Please remember that flash TTL is dependent on the camera model, not the flash unit, though some models (the 580ex) will have features that further the capabilities of the TTL mode of the camera.

I have used a 580ex, 550ex, and a Vivitar 283. I would say if you're trying to save money, get the Vivitar 283. It has it's own thyristor circuit with a sensor that will help it determine it's exposure. While it will not at all use the camera to help determine exposure, I've noticed two things about it

1) it seems pretty accurate for such a simple exposure measureing system

2) when it does fail, you can rely on it to output the same amount of light again for the composition, so you can adjust the camera to better use the light given. So if it shoots 2/3 overexposed, bump the aperture up 2/3, or lower that ISO 2/3

Now on top of this, the 283 is a very old model, with a strong gn of 120. Make sure any model you try to use is newer and can work with a digital camera (they accept lower voltages). It can be bought on ebay easily for under 40 dollars (including the shipping).

I would strongly reccomend the vivitar until you felt you've out grown it's abilities, and then wish to spend money on a better system. At 40 dollars, you've lost very little from owning a Vivitar.

Max
10/30/2005 09:30:26 AM · #11
Wow, you folk are wonderful! Thank you for all the options... I'm going to go research all of them. I'll let you know what I decide. Another quick word though: I have read some discrepancy about voltages. That is, the voltage of the flash (at least when using it on the Rebel XT) needs to be below 6V, or nasty things can happen. The Vivitar mentioned above, for example, is rated at 8V. Do I risk damaging the camera?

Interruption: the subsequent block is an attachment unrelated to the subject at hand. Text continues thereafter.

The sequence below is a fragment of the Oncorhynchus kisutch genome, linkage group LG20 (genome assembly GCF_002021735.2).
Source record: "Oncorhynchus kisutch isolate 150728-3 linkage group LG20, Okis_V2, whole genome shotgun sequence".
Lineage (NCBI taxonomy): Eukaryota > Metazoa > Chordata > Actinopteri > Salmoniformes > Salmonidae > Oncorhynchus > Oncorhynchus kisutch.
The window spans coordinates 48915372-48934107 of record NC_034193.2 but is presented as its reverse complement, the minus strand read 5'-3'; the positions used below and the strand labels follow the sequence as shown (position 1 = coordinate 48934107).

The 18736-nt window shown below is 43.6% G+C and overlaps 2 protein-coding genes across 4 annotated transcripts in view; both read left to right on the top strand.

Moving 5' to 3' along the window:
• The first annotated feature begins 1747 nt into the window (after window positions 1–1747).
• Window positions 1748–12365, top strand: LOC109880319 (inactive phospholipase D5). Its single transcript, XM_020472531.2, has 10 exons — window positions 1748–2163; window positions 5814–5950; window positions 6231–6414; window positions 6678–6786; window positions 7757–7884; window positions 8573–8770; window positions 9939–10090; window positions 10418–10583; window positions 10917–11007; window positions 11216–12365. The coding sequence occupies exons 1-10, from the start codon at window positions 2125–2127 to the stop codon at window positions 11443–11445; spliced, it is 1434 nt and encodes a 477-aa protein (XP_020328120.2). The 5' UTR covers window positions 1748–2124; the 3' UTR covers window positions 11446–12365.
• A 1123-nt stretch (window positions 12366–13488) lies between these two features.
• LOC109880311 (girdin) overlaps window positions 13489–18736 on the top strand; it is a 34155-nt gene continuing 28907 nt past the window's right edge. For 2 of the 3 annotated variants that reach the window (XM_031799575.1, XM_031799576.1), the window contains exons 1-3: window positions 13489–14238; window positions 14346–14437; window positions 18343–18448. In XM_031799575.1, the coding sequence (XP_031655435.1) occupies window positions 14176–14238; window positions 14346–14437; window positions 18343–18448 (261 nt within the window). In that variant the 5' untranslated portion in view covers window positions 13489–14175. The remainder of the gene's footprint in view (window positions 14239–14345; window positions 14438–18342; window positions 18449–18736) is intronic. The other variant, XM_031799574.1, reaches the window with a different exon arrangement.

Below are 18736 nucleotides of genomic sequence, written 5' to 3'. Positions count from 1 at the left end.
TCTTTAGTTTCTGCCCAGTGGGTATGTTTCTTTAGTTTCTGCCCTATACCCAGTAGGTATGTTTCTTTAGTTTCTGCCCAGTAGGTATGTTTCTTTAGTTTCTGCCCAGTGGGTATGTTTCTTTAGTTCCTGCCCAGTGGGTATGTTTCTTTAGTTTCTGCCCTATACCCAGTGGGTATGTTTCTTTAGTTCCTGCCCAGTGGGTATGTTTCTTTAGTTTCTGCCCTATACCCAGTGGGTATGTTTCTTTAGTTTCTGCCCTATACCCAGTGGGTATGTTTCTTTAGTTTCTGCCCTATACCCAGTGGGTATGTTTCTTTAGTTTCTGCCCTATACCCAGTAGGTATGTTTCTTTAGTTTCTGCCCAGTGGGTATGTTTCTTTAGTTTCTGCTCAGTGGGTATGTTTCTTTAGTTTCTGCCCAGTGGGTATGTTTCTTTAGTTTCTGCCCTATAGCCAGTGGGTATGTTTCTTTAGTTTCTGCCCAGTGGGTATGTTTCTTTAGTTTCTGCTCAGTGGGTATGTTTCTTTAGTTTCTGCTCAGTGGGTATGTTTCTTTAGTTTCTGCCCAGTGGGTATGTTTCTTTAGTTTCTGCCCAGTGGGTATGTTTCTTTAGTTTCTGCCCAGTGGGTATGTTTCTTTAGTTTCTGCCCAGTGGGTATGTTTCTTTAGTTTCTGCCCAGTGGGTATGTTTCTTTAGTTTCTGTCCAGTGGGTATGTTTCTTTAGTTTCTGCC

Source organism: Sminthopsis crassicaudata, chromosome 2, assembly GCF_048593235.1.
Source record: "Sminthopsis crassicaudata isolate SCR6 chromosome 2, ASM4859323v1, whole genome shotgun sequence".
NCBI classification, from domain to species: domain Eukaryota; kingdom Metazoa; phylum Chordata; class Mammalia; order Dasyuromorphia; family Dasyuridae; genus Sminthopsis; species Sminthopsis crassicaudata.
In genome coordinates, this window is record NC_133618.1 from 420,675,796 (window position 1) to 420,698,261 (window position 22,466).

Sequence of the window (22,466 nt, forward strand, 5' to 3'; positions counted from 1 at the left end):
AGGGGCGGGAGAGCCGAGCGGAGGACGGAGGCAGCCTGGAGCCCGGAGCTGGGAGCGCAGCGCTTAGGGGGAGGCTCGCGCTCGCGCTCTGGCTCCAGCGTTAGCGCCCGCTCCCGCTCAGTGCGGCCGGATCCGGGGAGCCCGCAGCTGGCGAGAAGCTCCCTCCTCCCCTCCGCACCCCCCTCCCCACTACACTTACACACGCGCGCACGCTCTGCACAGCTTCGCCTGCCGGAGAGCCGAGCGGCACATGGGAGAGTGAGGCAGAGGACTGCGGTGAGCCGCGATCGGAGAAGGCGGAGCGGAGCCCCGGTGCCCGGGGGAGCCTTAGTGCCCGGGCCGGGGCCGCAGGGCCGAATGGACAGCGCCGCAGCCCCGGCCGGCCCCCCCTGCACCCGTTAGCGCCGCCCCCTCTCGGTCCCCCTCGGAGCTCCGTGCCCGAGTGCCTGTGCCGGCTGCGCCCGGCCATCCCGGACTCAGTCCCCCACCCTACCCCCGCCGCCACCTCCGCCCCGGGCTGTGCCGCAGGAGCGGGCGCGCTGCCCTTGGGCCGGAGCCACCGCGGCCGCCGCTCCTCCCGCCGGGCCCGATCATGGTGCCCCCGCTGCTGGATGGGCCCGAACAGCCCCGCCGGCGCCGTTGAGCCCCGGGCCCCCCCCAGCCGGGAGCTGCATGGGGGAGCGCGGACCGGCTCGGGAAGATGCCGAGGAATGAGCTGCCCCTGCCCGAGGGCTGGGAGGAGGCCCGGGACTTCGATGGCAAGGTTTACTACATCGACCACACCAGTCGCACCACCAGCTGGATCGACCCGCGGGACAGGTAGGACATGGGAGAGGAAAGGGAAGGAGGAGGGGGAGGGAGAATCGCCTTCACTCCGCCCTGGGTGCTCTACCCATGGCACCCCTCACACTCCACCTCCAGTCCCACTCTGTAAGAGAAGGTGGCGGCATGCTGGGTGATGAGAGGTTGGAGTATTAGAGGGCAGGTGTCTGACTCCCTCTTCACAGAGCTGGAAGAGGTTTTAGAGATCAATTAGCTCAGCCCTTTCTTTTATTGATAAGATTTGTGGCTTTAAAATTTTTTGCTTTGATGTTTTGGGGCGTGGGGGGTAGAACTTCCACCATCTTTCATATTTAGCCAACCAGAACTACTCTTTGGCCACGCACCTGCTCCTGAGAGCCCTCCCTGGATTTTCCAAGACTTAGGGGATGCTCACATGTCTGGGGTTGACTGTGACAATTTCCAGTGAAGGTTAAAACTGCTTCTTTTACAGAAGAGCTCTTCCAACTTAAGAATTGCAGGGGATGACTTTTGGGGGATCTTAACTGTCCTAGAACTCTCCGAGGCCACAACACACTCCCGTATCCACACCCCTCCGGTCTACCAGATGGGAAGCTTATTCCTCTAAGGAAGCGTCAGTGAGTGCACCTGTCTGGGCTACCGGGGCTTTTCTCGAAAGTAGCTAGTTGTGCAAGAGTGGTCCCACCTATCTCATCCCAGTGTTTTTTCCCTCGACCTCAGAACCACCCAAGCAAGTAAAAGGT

Thanks again for all the valuable feedback. This is why DPC rocks. :)
10/30/2005 01:28:52 PM · #12
You can't buy a new vivitar 283 anymore, but whenever you buy a flash, especially used, ask if they tried it on a digital camera. Also, with the auto thyristor stuff, like the vivitar, the camera doesn't use any special connection to relay information. the hotshoe is basically an impulse. So get a wein hotshoe safesync. Those things could take a lightning strike.

Max
10/30/2005 01:41:22 PM · #13
Originally posted by space amoeba:

Another quick word though: I have read some discrepancy about voltages. That is, the voltage of the flash (at least when using it on the Rebel XT) needs to be below 6V, or nasty things can happen. The Vivitar mentioned above, for example, is rated at 8V. Do I risk damaging the camera?


I'd say that with those specific numbers, there's very little risk, considering that the camera manufacturers will be including a safety margin in the values that they quote for the flash synch voltage. That said, using the 'safe sync' is a pretty good precaution.

As an addendum, I did a quick search and found this: //forums.dpreview.com/forums/read.asp?forum=1031&message=13042207

250 Volts?
10/30/2005 02:01:02 PM · #14
From what i read, if you put some big nassty voltage on there you can fry the camera instantly. by repeatedly going over a bit (as in 8v on a rebel) you can eventuall fry things (you weaken them over time).

Until i got my Metz I used a Quantarray flash that was 6.75 vots for a few hundred shots with no ill effects, that i know of anyway.

If i recall, the 20D has a higher rating than the rebel 300D. I do not know where the 350 fits in with this.
10/31/2005 04:23:21 PM · #15
A final word:

So I did a lot of humming and hahing, (not to mention checking of my finaces *grin*) and I managed to head into town and find a decent deal on a new 430EX Speedlite. I figured that although it was less powerful than the 580, it would serve my needs at half the price, and be fully compatable with the RebelXT. So far, I'm loving it. I don't think I'll want for the few bonuses of the higher model.

Thanks again for all the feedback. I really appreciate it, and it helped me to decide.